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Life Care Centers of America, the Cleveland, Tennessee-based nursing home giant, on Thursday remembered its 13 employees who've died due to the coronavirus, calling them "fallen heroes."

Ranging from a licensed practical nurse who worked at a Massachusetts center for just seven months to a 42-year laundry supervisor in Michigan, the 13 were cited for making "the ultimate sacrifice" as they served residents of the facilities.

Beecher Hunter, Life Care's president, likened the company's workers to the shepherd boy David's battle with Goliath in the Bible.

"How did David win this battle? By answering God's call. It took all the resources he had and the knowledge to use them and he prevailed," he said. "Who'll enter the arena to fight the pandemic? Most associates answered the call of duty. With prayer and resolve they've entered the fray."

Hunter, speaking at a ceremony at the company's headquarters and broadcast on the internet, said that the toll of the coronavirus was staggering.

"We hadn't seen something like this before," he said. "We lost some residents, but we saved many."

Life Care is the nation's biggest privately owned nursing home chain with more than 200 facilities in 28 states and about 30,000 employees.

Life Care isn't saying how many residents have died due to the coronavirus. At least 14 died at Life Care Center of Athens in McMinn County, Tennessee, this year.

The Life Care Center of Kirkland in Washington state is linked with 40 deaths, according to The Washington Post. The Life Care Center of Nashoba Valley outside of Boston experienced 17 deaths related to the coronavirus, the Post said.

Carol Hulgan, Life Care's chief nursing officer, said she'll never forget Feb. 29, a Saturday, when she learned that the coronavirus had invaded the Kirkland facility.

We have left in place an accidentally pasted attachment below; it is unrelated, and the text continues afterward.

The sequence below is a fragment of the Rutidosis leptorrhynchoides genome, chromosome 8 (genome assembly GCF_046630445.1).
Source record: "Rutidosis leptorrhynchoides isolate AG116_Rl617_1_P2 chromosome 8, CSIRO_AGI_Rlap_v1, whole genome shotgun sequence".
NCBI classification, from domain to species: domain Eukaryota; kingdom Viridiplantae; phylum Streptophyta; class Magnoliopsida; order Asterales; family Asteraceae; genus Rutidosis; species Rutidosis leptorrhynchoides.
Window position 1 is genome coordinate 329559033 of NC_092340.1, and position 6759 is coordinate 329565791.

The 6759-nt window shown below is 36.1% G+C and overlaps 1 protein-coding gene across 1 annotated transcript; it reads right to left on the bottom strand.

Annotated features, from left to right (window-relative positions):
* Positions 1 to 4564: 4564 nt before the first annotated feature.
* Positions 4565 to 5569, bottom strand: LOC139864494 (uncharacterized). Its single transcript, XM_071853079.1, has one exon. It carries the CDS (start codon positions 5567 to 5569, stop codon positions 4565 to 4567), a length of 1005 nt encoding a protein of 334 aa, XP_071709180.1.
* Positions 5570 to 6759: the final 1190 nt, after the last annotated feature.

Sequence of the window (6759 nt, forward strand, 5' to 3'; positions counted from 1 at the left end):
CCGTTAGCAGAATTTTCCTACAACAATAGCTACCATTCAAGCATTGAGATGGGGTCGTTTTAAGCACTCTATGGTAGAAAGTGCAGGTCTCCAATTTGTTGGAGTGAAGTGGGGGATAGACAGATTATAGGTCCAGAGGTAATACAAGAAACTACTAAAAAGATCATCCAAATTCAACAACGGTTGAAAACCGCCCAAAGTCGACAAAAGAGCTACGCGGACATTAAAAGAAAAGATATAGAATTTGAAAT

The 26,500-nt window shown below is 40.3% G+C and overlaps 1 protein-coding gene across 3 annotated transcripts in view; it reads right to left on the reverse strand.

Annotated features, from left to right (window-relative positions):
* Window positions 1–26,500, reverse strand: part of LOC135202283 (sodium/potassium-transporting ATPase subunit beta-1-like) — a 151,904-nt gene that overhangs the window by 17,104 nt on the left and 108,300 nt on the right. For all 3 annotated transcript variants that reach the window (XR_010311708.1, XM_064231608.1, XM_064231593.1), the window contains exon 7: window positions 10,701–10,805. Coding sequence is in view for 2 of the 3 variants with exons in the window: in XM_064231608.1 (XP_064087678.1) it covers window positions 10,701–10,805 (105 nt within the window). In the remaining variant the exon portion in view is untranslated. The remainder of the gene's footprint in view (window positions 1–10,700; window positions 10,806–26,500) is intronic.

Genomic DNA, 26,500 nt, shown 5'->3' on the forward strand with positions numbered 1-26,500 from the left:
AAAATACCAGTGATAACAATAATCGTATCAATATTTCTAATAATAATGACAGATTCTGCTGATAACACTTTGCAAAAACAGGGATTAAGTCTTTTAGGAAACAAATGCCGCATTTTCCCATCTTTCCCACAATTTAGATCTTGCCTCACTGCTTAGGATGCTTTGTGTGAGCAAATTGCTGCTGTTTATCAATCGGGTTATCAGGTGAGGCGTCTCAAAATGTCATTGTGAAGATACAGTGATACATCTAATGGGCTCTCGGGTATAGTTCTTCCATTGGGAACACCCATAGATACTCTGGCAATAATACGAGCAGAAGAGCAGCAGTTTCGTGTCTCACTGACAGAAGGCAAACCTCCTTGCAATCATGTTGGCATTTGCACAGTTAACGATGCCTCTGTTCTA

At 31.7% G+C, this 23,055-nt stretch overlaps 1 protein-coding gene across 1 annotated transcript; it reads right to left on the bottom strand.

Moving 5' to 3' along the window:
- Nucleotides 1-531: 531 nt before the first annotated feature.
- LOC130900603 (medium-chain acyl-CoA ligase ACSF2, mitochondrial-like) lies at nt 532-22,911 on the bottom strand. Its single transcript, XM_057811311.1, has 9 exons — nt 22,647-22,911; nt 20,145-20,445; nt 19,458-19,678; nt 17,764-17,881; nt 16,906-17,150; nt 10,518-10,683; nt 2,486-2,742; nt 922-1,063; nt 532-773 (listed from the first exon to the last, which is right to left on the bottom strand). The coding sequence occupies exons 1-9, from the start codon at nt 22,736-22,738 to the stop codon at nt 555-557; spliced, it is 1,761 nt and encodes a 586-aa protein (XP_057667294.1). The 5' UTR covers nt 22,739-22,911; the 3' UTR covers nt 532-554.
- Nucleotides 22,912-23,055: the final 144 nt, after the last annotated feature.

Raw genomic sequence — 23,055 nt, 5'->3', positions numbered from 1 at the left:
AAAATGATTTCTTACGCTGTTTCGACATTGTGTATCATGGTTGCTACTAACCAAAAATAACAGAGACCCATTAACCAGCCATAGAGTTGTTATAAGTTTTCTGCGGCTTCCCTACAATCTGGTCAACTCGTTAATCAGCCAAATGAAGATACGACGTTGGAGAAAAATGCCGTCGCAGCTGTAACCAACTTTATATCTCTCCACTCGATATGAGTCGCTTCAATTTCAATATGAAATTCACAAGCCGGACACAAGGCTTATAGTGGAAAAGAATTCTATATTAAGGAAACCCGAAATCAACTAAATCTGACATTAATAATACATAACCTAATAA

"We'll be known as the first long-term care facility to have an outbreak of the deadly virus," she said. "Unfortunately, we won't be the last."

Hulgan said the virus has caused a lot of fear, but they've learned much about it.

"One of the things we can say for sure. It can be deadly to the population we serve," she said.

But Hulgan said Life Care employees "rallied around our residents."

"They ran toward the fire, not away from the fire. They are true heroes, true champions in this fight," she said, noting that they worked long hours and picked up extra shifts with some sleeping in their cars in case they were needed.

Life Care on Thursday dedicated the Mary Denton Fallen Heroes Memorial recognizing the life and work of the 13 employees. A plaque perpetuating their memory will be placed at the Life Care Inforium in Cleveland, the company said.

Denton is a deceased Life Care Center of East Ridge resident who is depicted in the company's logo as the woman in the wheelchair receiving a rose from a nurse.

In 2016, Life Care and its sole owner, Forrest L. Preston, agreed to pay the U.S. Department of Justice $145 million to settle claims they overcharged Medicare and TRICARE for services provided to elderly patients. Life Care denied any wrongdoing and said it was "pleased to put this matter behind us." The company also agreed to participate in a five-year "corporate integrity agreement," to ensure its procedures comply with federal regulations.

The Washington Post has reported that homes within the Life Care network have received more than $48 million in pandemic relief payments, citing federal data.

Contact Mike Pare at mpare@timesfreepress.com. Follow him on Twitter @MikePareTFP.

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